An Interview with Emily Lubell, SIT Chile Alumna and Fulbright Grant Recipient

Emily Lubell is a recent graduate of the University of Vermont where she majored in psychology, concentrating in behavioral neuroscience. In the spring 2009 semester, Emily participated in the   SIT Study Abroad Chile: Public Health, Traditional Medicine, and Community Empowerment program. Emily was recently awarded a Fulbright grant to pursue research on the correlation between urinary stones and socioeconomic status in Arica, Chile.  

Emily Lubell on program excursion to Pueblo de Putre

Why did you decide to spend a semester with SIT Study Abroad in Chile?

I wanted to be immersed in a Spanish speaking culture and conduct an in-depth study in the public health field.

What types of hands on experiences did you have while studying in Chile that advanced your understanding of challenges and opportunities in the field of public health?

Nueva Imperial Intercultural Hospital

During a visit to Nueva Imperial Intercultural Hospital in Temuco, Chile. The hospital integrates modern and traditional medicine.

We learned about the Chilean public health system in the classroom and in the field. We visited many of the health facilities in person and got a true sense of how the Chilean health system operates. The Chilean health system is completely different than the U.S. health system, and it is very difficult to fathom how it works without seeing it in person. Doing so allowed us to discriminate between what sounds good in theory and what works well in reality. It was interesting to see how a health system works in another country.

 What was your Independent Study Project (ISP) in Chile? Is your ISP research connected to the work you will be doing in Chile on your Fulbright?  

My ISP research focused on potable water quality in Arica. Originally I was interested in determining which health risks may be associated with the potable water. If I found related health risks, I was then planning on determining what pattern emerged by socio-economic status.

When starting my research, I realized that no work had ever been done on Arica’s potable water with relation to human health. During my study I found that water quality may be a risk factor of urinary stones, which are rumored to be very high among the Ariqueño population.

 I consider the work I will do for my Fulbright scholarship an extension of the work I did for my independent study with SIT.  I will look at the distribution of urinary stones by socioeconomic status and will then determine if the pattern of urinary stones among the Ariqueño community correlates with the city’s potable water sources. I will also look for other factors which may explain the patterns I find.  I would not have been able to propose this study if I had not first yet learned how the Chilean public health system worked. The SIT Chile public health program provided me with that background knowledge.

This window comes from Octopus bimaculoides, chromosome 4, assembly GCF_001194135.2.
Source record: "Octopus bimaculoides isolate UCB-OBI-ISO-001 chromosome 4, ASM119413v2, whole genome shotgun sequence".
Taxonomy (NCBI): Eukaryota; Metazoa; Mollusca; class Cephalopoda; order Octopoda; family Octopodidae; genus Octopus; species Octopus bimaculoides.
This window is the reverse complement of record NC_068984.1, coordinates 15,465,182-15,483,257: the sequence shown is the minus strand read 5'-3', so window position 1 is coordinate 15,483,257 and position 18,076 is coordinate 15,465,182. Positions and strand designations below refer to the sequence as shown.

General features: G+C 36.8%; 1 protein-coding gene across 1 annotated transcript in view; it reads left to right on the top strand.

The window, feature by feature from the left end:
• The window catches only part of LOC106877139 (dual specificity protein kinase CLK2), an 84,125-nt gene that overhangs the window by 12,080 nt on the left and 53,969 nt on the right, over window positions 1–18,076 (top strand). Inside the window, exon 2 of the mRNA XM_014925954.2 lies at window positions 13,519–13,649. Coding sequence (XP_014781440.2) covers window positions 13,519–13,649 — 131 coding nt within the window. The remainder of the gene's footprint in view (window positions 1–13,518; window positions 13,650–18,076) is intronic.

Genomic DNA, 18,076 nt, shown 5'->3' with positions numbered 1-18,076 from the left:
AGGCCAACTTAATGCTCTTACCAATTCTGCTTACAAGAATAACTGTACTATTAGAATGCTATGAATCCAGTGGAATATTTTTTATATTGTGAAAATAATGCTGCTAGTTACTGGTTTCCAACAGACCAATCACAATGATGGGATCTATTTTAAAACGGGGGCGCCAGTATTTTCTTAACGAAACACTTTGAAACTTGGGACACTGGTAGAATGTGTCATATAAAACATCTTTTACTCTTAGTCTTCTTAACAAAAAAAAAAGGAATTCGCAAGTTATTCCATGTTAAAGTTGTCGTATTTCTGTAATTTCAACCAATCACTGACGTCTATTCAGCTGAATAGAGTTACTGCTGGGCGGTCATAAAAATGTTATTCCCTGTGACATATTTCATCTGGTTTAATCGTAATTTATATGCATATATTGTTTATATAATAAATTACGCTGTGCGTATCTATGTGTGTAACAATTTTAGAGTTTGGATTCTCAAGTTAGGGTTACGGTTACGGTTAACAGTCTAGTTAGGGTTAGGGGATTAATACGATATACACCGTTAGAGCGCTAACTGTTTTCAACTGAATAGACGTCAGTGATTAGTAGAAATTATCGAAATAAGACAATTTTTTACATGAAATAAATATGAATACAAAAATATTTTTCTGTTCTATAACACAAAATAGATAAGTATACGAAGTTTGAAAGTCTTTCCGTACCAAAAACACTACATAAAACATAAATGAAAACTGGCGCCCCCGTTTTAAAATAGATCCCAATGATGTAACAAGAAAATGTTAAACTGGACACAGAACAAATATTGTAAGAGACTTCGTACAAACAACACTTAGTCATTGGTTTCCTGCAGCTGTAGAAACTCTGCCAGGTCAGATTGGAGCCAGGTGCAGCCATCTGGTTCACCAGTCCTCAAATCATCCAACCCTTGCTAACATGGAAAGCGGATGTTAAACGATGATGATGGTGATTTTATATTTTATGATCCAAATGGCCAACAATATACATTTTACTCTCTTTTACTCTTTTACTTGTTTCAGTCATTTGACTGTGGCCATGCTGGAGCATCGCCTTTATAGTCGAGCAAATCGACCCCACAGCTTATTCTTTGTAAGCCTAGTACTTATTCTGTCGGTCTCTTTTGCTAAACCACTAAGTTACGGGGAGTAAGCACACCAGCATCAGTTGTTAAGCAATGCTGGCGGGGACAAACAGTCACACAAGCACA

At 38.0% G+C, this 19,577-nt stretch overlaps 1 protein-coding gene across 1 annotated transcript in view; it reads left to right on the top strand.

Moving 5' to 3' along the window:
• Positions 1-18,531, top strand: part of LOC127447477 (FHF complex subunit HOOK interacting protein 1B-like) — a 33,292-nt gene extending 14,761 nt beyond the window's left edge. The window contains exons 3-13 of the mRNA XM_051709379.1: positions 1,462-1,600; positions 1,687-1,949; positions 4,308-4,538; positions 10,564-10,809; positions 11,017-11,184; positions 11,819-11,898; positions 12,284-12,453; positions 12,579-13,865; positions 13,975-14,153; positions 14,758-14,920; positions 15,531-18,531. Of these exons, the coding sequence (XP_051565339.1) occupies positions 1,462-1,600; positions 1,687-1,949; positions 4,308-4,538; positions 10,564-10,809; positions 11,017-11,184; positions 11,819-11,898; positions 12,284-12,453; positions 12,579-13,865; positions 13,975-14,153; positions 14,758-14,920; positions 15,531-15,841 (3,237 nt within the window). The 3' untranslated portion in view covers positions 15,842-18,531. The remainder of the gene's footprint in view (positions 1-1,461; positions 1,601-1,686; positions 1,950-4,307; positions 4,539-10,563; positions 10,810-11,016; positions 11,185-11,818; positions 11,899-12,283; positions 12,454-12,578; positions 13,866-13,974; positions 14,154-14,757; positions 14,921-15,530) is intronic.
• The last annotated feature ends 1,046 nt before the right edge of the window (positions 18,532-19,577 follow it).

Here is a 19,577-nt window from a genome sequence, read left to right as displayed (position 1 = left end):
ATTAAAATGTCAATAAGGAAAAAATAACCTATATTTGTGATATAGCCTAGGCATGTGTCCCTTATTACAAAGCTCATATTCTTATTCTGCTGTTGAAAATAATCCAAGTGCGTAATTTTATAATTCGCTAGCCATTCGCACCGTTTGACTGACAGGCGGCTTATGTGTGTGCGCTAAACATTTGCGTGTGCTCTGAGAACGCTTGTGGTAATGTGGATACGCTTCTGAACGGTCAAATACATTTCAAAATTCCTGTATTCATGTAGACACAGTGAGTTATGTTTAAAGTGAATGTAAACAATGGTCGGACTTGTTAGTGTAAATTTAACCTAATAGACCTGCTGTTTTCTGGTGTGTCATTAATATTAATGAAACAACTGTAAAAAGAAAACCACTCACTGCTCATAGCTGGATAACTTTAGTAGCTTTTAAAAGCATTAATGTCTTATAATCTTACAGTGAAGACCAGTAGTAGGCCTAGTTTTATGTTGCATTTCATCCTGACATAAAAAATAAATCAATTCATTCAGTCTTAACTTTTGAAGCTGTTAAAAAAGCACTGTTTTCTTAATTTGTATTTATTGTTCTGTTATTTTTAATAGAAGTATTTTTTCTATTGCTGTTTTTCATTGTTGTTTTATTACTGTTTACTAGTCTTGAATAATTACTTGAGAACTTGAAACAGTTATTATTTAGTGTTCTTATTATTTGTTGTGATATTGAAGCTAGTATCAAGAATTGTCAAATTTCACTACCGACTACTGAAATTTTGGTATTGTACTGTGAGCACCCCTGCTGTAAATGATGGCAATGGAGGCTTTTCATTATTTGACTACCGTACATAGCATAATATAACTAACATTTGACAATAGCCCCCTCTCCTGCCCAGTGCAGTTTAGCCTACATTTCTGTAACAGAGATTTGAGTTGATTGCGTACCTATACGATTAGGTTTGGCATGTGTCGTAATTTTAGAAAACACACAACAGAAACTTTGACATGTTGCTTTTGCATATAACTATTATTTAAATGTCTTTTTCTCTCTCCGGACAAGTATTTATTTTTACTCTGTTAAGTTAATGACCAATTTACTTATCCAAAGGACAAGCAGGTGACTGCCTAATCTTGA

What role did the SIT staff play in your experience during the semester? Have you been in touch with the staff since?

The director of the program, Rosanna Testa, put me in touch with the right people for me to carry out my project. I

Emily with ISP research advisors, Gustavo Meza (right) and Regina Copa (left)

could not have done my research project successfully without her guidance. Since leaving the trip I have stayed in close contact with Rosanna and she has undoubtedly played a major role in the application process of my Fulbright scholarship. I plan to be in touch with her about my research when I return to Arica as well.

How has SIT Study Abroad shaped the way you look at the world?

The experience that I had studying abroad exposed me to a completely different way of life than I am used to here in the United States. It bothered me that having good quality water was not a right- as it feels in the U.S. – but a privilege only for those people who can afford to buy it. 

Is there anything else you would like to share?

I encourage all students to consider going abroad to study a field that interests them. My experience studying in Chile gave me both a global perspective and in-depth knowledge about the different aspects of public health. This program also deepened my cultural understanding and enabled me to learn more about myself. When starting this program I knew I was interested in public health, but studying it abroad in a hands-on manner allowed me to dig deeper and discover which specific aspects of public health I am most passionate about.  

  The independent study component of SIT gave me the opportunity to explore a topic I was truly curious about – why some people in Arica avoided drinking tap water. The opportunity to study something I was genuinely interested in was the most rewarding part of the program.  

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